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The Rossi X-ray Timing Explorer

artist concept of RXTE
Credit: NASA

The Rossi X-ray Timing Explorer, RXTE, was launched on December 30, 1995. RXTE is designed to facilitate the study of time variability in the emission of X-ray sources with moderate spectral resolution. Time scales from microseconds to months are covered in a broad spectral range from 2 to 250 keV. It is designed for a required lifetime of two years, with a goal of five years.

Mission Characteristics

* Lifetime: 30 December 1995 to the present
* Energy Range: 2 - 250 keV
* Special Features: Very large collecting area and all-sky monitoring of bright sources
* Payload:
  • Proportional Counter Array (PCA)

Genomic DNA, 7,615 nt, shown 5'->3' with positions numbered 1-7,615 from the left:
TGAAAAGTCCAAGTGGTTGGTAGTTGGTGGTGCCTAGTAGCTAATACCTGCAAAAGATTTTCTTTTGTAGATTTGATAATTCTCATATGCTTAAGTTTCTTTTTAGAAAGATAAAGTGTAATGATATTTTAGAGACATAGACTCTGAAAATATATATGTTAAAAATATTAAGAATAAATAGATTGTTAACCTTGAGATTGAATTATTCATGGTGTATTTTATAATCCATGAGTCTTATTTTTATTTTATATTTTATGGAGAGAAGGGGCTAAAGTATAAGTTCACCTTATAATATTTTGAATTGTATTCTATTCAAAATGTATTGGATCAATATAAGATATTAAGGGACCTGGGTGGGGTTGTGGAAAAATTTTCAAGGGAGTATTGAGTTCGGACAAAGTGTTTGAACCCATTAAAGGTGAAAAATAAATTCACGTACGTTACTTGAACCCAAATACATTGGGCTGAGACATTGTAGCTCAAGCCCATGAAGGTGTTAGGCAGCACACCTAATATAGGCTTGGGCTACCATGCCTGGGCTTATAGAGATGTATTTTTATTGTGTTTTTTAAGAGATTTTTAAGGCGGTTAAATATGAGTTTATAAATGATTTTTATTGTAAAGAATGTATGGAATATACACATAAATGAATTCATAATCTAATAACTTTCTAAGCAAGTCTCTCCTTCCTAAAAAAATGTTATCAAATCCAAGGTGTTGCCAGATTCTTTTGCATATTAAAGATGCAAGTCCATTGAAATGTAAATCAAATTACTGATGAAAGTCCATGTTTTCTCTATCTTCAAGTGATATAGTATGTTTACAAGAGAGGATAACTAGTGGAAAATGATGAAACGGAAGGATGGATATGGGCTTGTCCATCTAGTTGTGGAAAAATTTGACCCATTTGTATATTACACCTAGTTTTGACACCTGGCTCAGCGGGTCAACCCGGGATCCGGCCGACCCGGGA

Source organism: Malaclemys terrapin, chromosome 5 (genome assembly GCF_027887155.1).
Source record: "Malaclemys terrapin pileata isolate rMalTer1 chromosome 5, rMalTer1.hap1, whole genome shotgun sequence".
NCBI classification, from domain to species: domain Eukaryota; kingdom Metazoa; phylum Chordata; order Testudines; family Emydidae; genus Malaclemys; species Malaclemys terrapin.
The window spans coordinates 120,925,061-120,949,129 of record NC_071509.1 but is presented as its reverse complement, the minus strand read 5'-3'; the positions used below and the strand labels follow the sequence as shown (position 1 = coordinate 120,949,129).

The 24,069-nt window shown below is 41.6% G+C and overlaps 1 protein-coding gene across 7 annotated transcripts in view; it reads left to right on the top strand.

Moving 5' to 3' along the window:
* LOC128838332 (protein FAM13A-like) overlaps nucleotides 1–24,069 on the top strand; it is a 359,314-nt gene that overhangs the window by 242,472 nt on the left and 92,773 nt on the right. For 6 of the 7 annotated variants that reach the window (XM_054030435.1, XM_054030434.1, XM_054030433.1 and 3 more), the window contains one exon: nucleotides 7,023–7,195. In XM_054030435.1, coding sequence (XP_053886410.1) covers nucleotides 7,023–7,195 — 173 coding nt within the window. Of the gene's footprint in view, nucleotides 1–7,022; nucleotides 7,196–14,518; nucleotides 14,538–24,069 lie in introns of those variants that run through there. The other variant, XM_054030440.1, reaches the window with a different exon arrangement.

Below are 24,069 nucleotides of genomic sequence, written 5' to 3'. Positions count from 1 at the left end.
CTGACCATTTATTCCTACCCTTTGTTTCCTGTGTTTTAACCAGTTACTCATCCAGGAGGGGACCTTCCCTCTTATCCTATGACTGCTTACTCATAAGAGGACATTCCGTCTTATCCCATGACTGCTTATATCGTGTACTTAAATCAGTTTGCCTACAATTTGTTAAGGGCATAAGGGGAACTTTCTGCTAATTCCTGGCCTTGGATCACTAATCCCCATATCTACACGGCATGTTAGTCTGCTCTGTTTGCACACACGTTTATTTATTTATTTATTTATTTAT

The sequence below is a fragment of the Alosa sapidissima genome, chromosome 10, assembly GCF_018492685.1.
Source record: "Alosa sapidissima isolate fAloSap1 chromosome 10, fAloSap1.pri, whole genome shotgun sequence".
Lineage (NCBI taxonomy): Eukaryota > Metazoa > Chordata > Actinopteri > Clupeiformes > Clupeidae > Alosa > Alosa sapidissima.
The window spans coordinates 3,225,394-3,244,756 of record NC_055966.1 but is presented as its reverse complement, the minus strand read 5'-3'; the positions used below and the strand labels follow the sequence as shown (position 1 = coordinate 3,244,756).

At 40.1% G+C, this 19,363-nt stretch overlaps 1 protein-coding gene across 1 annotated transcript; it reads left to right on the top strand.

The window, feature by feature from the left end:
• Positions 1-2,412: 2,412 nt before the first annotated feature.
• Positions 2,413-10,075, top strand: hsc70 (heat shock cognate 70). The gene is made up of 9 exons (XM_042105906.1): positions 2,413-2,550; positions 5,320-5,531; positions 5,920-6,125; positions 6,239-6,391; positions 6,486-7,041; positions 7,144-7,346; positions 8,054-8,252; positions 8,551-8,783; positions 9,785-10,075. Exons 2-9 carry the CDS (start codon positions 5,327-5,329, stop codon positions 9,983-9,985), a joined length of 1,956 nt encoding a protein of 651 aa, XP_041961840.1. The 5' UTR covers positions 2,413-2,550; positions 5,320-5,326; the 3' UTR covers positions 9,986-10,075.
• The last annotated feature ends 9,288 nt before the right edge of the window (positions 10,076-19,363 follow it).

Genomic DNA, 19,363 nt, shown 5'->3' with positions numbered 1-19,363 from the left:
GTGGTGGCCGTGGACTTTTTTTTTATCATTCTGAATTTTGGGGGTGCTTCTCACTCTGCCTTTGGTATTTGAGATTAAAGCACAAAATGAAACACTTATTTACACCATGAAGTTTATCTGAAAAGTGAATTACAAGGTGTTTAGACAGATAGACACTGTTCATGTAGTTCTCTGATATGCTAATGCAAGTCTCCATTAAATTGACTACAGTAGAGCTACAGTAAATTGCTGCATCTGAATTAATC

2-60 keV energy range, 6500 sq cm, time resolution 1 microsec
  • High Energy X-ray Timing Experiment (HEXTE)
    15-250 keV energy range, 2 X 800 sq cm
  • All-Sky Monitor (ASM)
    2-10 keV energy range, 30 mCrab sensitivity
* Science Highlight:
  • Discovery of kilohertz QPO's
  • Detection of X-ray afterglows from Gamma Ray Bursts
  • Extensive observations of the soft state transition of Cyg X-1
  • Observations of the Bursting Pulsar over a broad range of luminosities, providing stringent test of accretion theories.

* Archive: Catalogs, Spectra, Lightcurves, and Raw data

For Further Information .....
RXTE Guest Observer Facility ( [Researchers]
RXTE Learning Center ( [Public Interest/Education]

Imagine the Universe is a service of the High Energy Astrophysics Science Archive Research Center (HEASARC), Dr. Alan Smale (Director), within the Astrophysics Science Division (ASD) at NASA's Goddard Space Flight Center.

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Acting Project Leader: Dr. Barbara Mattson
All material on this site has been created and updated between 1997-2012.

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